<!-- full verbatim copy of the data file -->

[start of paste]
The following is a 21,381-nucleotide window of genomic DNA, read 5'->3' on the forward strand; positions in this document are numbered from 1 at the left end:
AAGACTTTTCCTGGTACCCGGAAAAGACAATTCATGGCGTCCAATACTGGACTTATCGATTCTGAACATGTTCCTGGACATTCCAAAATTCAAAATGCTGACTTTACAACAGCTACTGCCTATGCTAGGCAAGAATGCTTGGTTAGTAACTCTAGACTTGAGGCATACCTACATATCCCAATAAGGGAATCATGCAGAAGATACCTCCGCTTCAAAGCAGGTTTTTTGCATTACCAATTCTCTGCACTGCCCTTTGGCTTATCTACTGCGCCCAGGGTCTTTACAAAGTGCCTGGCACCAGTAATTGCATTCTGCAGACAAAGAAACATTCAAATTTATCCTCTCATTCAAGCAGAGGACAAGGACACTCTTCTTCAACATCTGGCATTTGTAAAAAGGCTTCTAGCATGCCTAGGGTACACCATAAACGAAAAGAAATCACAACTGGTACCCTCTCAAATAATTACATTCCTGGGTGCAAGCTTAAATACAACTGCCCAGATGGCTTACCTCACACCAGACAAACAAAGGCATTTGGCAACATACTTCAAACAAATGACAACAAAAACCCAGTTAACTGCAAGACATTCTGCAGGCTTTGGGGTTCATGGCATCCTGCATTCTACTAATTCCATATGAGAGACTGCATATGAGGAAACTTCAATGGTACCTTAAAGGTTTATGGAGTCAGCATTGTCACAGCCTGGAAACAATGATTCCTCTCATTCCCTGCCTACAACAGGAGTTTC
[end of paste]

The following is a 21,381-nucleotide window of genomic DNA, read 5'->3' on the forward strand; positions in this document are numbered from 1 at the left end:
AAGACTTTTCCTGGTACCCGGAAAAGACAATTCATGGCGTCCAATACTGGACTTATCGATTCTGAACATGTTCCTGGACATTCCAAAATTCAAAATGCTGACTTTACAACAGCTACTGCCTATGCTAGGCAAGAATGCTTGGTTAGTAACTCTAGACTTGAGGCATACCTACATATCCCAATAAGGGAATCATGCAGAAGATACCTCCGCTTCAAAGCAGGTTTTTTGCATTACCAATTCTCTGCACTGCCCTTTGGCTTATCTACTGCGCCCAGGGTCTTTACAAAGTGCCTGGCACCAGTAATTGCATTCTGCAGACAAAGAAACATTCAAATTTATCCTCTCATTCAAGCAGAGGACAAGGACACTCTTCTTCAACATCTGGCATTTGTAAAAAGGCTTCTAGCATGCCTAGGGTACACCATAAACGAAAAGAAATCACAACTGGTACCCTCTCAAATAATTACATTCCTGGGTGCAAGCTTAAATACAACTGCCCAGATGGCTTACCTCACACCAGACAAACAAAGGCATTTGGCAACATACTTCAAACAAATGACAACAAAAACCCAGTTAACTGCAAGACATTCTGCAGGCTTTGGGGTTCATGGCATCCTGCATTCTACTAATTCCATATGAGAGACTGCATATGAGGAAACTTCAATGGTACCTTAAAGGTTTATGGAGTCAGCATTGTCACAGCCTGGAAACAATGATTCCTCTCATTCCCTGCCTACAACAGGAGTTTC